Literally. Reading suspenseful fiction -- like watching a suspenseful movie -- increases heart-rate which increases the flow of oxygen to the organs and tissues, resulting in all of those feelings and corresponding expressions (spine-tingling, bone-chilling, blood-curdling, hair-raising, heart-pounding, white-knuckled). These experiences also release a mild (but invigorating) cocktail of chemicals throughout the brain : dopamine, adrenaline, serotonin and other neurotransmitters flash across our grey matter as the increased oxygen from our pounding heart floods the brain with oxygen. It may not be a workout, but it is pleasant to experience and potentially an outlet of stress, anxiety, anger, and depression.

 

 

 

Horror Makes Our Common Existential Anxieties Relatable.

 

We fear. We fear loneliness; we fear failure; we fear disappointment; we fear alienation; we fear rejection; we fear neglect; we fear loss. Fear dominates a wide range of universal human thoughts and concerns, yet much of our film, art and literature is devoted to avoiding those topics. They are feel-good products which are very useful when the fear becomes so intense that we want to unplug to Anchorman, Harlequin romance paperbacks, or the quaint stylings of Norman Rockwell. These creations have their place to be certain. But horror thrusts those fears forward -- it drags them kicking and screaming from the dark caverns of the mind into the light of the printed word. It is just as reassuring as it is unsettling to feel the lonely rejection of Ichabod, the helpless terror of the victims of "The Dunwich Horror', and the spirit-crushing guilt of Frankenstein, because it is cathartic. It is an exorcism, a ritual of confrontation. And even if the characters do not survive, we are certain that we have, and that our burdens are not solitary incidents : they are universal to humanity.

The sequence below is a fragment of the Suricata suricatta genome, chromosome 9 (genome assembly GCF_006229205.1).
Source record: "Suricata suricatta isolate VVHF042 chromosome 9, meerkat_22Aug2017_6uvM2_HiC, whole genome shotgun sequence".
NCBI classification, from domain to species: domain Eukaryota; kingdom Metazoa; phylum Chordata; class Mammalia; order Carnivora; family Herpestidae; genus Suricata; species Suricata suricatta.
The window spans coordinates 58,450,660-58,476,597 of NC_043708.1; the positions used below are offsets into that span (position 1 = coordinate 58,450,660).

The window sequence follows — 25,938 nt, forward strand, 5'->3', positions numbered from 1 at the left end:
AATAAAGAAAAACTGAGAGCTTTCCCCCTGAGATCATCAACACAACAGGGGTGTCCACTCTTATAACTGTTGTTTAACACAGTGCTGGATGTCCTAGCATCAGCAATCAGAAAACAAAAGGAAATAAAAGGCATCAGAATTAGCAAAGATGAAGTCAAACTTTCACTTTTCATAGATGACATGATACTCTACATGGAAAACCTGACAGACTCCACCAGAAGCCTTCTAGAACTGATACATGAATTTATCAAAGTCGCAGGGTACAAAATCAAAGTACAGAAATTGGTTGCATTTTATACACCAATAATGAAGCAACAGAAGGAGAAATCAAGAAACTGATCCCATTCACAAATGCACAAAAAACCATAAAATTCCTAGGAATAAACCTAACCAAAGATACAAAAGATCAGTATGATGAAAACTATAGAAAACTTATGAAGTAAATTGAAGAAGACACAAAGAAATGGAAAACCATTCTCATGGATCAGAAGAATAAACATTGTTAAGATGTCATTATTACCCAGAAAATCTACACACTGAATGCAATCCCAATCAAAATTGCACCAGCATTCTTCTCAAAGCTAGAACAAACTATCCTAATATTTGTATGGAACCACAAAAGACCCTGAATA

So to sum it up in a concise manner...

 

Horror is not a pleasant philosophy to meditate on -- the works of Poe, Lovecraft, Blackwood, and James are more likely to keep us awake and vulnerable than send us to bed cozy and content. But perhaps that's okay. Perhaps that's not bad. Perhaps that's just another side of the triacontahedron of the human soul -- a part of our spiritual and intellectual essence that deserves and may even require exploration and acceptance. Carl Jung argued that most psychological neuroses are caused by a failure to acknowledge, incorporate, and accept the darker parts of our consciousness -- that by pretending the Shadow part of our ego didn't exist, or by squelching it with repression, or by punishing it with self hate, we would develop intense complexes, depression, or anxiety. I know that in my own life, when I have tried to wrestle with or dominate the parts of my personality that weren't as socially acceptable, I felt these same emotions -- a sense of deep pain and in-authenticity. But when I acknowledged them and entered into an accepting dialogue with them, my state of mind cleared.

 

I believe that this is what horror does for us. Henry James wrote about this psychological struggle in "The Jolly Corner," Stevenson in "Dr Jekyll and Mr Hyde," "The Merry Men," and "Markheim," Poe in "William Wilson," "Metzengerstein," and "The Tell-Tale Heart," and Lovecraft in "Charles Dexter Ward." Horror essentially shines light on and embraces that attic-dwelling, night-fearing lizard Self that we have tried to lock up for centuries, and it doesn't justify those violent, selfish, and anti-social urges or encourage them or stimulate them, but it does acknowledge that they are part of being human, and it opens up a door to our psyches that we would do well not to keep shut, for who knows what monsters might grow in there unattended?